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Astronomers discover two dozen 'superhabitable' planets just outside our solar system


Earth is the only planet we know that has sentient life - but astronomers have found two dozen exoplanets that may have better conditions for life than our home world.

 

A team led by Washington State University identified 24 'superhabitable' planets out of more than 4,500 known exoplanets that could be a good candidate for life.

 

They are older, a little larger, wetter and slightly warmer than the Earth and these factors, when taken together with a slightly cooler and longer-living star create better conditions for complex life to develop, the team explained.

 

While no single planet meets all of the criteria for 'superhabitability', they all score higher than Earth overall.

 

Even though the worlds are all more than 100 light years away – too far away for us to ever visit – the researchers say the discovery can help in the search for life elsewhere in the universe.

 


All of the planets uncovered by the research team are more than 100 light years away. They looked at worlds that were potentially 'better for life' than Earth. NASA has found some similar to the Earth such as K2-18b (pictured) 110 light years away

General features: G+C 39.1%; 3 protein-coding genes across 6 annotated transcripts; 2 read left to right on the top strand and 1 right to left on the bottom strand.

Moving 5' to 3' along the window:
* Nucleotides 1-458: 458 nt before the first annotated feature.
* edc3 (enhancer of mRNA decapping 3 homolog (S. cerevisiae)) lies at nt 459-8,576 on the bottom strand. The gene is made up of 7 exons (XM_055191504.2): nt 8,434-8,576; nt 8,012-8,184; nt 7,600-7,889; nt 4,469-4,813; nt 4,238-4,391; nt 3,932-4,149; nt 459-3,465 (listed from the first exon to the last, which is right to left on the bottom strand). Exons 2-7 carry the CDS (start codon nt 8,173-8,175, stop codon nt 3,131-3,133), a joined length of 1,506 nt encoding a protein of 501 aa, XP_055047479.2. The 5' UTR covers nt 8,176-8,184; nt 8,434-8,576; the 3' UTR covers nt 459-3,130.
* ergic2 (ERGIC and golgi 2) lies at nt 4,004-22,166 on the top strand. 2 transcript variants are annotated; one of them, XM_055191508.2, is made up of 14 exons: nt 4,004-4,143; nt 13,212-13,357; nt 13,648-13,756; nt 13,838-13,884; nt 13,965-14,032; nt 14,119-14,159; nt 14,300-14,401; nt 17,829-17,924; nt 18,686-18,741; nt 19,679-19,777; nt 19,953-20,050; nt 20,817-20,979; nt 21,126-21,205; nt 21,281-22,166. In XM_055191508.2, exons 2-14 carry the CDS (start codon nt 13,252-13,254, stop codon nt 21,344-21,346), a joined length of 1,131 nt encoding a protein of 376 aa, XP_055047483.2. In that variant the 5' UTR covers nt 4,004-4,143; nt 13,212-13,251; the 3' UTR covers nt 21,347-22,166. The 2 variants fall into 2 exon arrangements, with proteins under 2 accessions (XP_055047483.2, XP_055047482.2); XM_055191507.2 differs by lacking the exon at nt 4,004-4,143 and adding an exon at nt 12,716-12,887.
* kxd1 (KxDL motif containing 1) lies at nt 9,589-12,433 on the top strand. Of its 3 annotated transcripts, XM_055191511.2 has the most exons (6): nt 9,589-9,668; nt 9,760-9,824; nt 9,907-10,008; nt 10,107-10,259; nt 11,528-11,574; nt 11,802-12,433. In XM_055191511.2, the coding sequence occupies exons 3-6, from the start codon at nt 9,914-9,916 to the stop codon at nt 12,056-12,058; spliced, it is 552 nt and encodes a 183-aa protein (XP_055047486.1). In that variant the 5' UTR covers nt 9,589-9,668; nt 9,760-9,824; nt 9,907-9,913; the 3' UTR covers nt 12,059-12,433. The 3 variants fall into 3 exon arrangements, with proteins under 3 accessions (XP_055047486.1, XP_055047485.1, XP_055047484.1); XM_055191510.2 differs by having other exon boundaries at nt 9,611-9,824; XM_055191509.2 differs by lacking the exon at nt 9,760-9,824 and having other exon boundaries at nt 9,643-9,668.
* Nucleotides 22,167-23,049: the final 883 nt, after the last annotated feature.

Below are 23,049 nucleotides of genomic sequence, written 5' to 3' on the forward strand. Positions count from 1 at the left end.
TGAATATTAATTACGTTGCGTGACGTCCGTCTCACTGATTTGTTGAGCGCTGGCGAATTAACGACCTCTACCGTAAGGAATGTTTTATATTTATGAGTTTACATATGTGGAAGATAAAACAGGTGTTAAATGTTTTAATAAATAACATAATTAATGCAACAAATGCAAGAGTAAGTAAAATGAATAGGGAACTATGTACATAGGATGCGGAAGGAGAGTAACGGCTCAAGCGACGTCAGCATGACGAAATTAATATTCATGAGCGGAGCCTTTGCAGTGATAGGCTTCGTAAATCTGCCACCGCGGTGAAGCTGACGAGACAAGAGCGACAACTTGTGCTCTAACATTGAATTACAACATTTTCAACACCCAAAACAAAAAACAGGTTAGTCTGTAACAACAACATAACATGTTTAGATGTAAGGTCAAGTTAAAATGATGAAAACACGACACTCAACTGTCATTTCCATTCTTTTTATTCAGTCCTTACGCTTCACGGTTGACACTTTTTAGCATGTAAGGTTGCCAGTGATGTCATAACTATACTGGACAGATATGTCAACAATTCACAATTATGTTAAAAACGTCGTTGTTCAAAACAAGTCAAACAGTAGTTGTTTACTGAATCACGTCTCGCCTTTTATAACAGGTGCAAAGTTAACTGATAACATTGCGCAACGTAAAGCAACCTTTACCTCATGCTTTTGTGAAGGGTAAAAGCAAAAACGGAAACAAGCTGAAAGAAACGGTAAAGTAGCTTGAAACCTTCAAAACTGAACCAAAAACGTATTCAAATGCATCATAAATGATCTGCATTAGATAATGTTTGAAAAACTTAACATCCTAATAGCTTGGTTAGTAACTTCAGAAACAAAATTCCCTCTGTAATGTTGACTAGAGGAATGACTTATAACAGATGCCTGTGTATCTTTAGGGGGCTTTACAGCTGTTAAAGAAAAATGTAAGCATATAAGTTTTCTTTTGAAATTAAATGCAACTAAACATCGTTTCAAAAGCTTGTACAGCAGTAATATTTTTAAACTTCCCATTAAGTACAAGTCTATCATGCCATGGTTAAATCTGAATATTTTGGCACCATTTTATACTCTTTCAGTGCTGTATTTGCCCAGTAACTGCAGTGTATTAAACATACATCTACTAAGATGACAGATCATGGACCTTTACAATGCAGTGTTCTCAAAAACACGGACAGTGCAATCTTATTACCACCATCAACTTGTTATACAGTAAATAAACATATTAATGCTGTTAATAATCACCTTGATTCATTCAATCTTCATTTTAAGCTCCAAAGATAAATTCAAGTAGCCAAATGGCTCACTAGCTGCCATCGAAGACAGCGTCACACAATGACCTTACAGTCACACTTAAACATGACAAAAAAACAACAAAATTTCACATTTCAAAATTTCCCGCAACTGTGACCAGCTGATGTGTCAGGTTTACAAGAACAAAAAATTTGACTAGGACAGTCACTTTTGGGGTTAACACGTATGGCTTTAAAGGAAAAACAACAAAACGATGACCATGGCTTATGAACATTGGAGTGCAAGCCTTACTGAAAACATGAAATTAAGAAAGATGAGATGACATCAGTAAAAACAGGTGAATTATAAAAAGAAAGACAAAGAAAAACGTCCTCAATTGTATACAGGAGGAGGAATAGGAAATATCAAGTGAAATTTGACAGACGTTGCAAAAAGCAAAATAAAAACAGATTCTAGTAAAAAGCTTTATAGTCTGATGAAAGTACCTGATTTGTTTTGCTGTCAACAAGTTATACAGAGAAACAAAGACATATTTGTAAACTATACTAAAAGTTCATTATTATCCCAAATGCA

Lead author Dirk Schulze-Makuch says it is important to focus space telescope time on likely candidates, and these have the most promising conditions for complex life.

 


Just because the team say the planets meet the conditions for 'superhabitability', it doesn't mean they are actually habitable as our telescopes can't see their atmospheres yet – that will come with new technology in the coming years.   

 

For the study, Schulze-Makuch, a geobiologist with expertise in planetary habitability, teamed up with astronomers to identify potential superhabitability criteria.

 

The team, which included Rene Heller of the Max Planck Institute and Edward Guinan of Villanova University searched through 4,500 known exoplanets.  

 

Over the next few years a raft of space-based telescopes will come online including NASA's James Webb telescope, the LUVIOR space observatory and ESA's PLATO.

 


The criteria for a 'superhabitable planet' includes small islands separated by oceans, rather than large continents. This is a view of Bora Bora Lagoon - a 'paradise on Earth'

 

'With the next space telescopes coming up, we will get more information, so it is important to select some targets,' said Schulze-Makuch.

'We have to focus on certain planets that have the most promising conditions for complex life. However, we have to be careful to not get stuck looking for a second Earth because there could be planets that might be more suitable for life than ours.'

 

Habitability does not mean these planets definitely have life, merely that they likely have the conditions that would be conducive to life and are worth further study.

 

The researchers selected systems with probable terrestrial planets orbiting within the host star's 'liquid water habitable zone' - also known as the Goldilocks zone.